Navigating a complex data environment

Dealing with a disparate ecosystem of data within the UK education sector, made up of around 24,500 schools in England - all of which are individual legal entities and host their own data on different systems - was one of the biggest challenges to overcome. 

“Having to ingest from multiple information systems that I have absolutely no control over how they build and maintain it, and thinking about how we could hook our API's onto the different systems was one of the biggest challenges. This is why we went with the aggregator company,” McIvor says. 

He adds: “We also did some big deep dive architectural reviews and made sure to have some of those quite hard internal discussions about prioritisation as we went.”

Overcoming the challenges surrounding data protection and security meant ensuring that all of the right legal gateways and data privacy impacts were thought through at a very early phase. The project was co produced with DfE’s attendance policy team, overseen by Sophie Taylor, Director of Vulnerable Children Strategy and Educational Engagement, to ensure that there have been the right policy skills in play. These have included understanding the role of data in attendance policy, aligning the project with Ministerial priorities, programme management, and stakeholder management. 

“We've been in constant dialogue with the unions, teachers, directors of children's care, and also with interesting parties in other parts of government, all of whom are interested in seeing this project is carried out correctly,” McIvor says. 

A lesson in cross-sectoral data sharing

The school attendance project offers an important lesson in cross-sectoral data sharing.

You can't run digital transformations without data transformations and you can't evaluate government policies without being able to have interoperable data across systems; this is important in understanding not just what's happening, but also what's working,” McIvor explains. “Very few policies nowadays sit within one government department so we need to be able to share data across government departments and manage it."

McIvor has the “unique advantage” of also leading the data protection function within the DfE, which he admits is “quite unusual”. Typically, this function sits alongside the legal or governance team, leading data to be viewed more typically in a strictly protective context. Seeing data as an enabler, rather than as a protective measure or a blocker, requires both a cultural and organisational shift within government departments.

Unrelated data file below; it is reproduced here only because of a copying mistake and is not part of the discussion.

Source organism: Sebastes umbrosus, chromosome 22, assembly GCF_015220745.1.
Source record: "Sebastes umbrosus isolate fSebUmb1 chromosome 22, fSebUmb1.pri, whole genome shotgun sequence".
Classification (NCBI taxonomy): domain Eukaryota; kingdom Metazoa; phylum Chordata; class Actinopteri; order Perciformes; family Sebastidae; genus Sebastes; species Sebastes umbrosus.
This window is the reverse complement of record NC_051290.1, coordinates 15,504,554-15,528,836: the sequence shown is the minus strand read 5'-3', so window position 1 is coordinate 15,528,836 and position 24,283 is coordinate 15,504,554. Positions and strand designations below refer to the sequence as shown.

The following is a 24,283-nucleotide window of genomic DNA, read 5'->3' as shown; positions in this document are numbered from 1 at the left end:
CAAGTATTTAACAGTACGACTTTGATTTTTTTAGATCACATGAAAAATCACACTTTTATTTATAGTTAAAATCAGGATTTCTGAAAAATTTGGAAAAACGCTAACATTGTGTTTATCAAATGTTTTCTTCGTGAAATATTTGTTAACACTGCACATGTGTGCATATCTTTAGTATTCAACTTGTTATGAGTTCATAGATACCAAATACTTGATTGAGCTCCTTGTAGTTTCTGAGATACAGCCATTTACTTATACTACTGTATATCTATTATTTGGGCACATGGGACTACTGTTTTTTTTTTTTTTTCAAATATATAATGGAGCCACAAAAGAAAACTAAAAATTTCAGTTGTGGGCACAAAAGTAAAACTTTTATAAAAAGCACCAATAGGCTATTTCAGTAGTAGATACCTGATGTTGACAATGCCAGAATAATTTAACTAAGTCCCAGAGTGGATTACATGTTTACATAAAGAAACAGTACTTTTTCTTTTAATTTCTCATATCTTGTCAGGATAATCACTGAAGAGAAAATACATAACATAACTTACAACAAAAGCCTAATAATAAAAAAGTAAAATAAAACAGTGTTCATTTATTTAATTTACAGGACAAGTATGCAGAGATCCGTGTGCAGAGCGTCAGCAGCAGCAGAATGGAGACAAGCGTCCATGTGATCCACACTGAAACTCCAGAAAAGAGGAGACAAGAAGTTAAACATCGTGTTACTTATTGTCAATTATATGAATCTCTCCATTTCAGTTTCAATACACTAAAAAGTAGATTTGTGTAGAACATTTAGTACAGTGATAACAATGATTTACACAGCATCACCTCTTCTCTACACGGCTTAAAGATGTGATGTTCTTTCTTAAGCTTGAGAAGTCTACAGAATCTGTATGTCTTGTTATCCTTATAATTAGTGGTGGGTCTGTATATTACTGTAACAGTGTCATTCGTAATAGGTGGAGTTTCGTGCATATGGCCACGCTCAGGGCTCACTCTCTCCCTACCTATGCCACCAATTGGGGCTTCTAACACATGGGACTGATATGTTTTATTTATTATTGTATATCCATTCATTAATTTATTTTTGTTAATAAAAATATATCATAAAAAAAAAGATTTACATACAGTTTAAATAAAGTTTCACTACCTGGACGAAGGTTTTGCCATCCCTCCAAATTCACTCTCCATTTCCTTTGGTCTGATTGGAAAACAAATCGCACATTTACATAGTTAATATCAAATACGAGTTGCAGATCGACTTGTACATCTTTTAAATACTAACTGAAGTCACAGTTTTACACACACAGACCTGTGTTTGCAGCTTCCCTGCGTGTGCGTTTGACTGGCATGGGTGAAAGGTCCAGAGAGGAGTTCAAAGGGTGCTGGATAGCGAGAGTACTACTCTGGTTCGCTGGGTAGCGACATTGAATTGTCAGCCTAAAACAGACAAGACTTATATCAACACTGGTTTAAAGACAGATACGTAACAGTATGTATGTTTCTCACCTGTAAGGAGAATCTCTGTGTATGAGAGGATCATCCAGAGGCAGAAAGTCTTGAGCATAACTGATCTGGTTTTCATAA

“By embedding the data protection team alongside the engineers who are building the solution, it helps unlock the benefits to the pupils by considering their needs at every stage, alongside the needs of the organisations who are using data.”

Strike action and next steps 

On 1st February, the flexibility built into the design enabled McIvor to automatically pull attendance registers every hour throughout the day - some 76.5 million records -  to build a bigger picture around the impact of the teacher’s strike. 

The official statistics detailing the number of schools open, partially open or fully closed as a result of the industrial action, were published that same afternoon and have been used throughout the national media. McIvor says having this information in the public domain allows people to debate issues without arguing over the facts. 

McIvor and his team are now focused on scaling the project. Next steps involve enabling a functionality in the dashboard whereby schools can benchmark attendance against other schools nationwide. This phase of the project is expected to be launched in February

“It's all very well seeing how individual schools are doing, but they are going to want to know how they compare to others...the possibilities are endless.”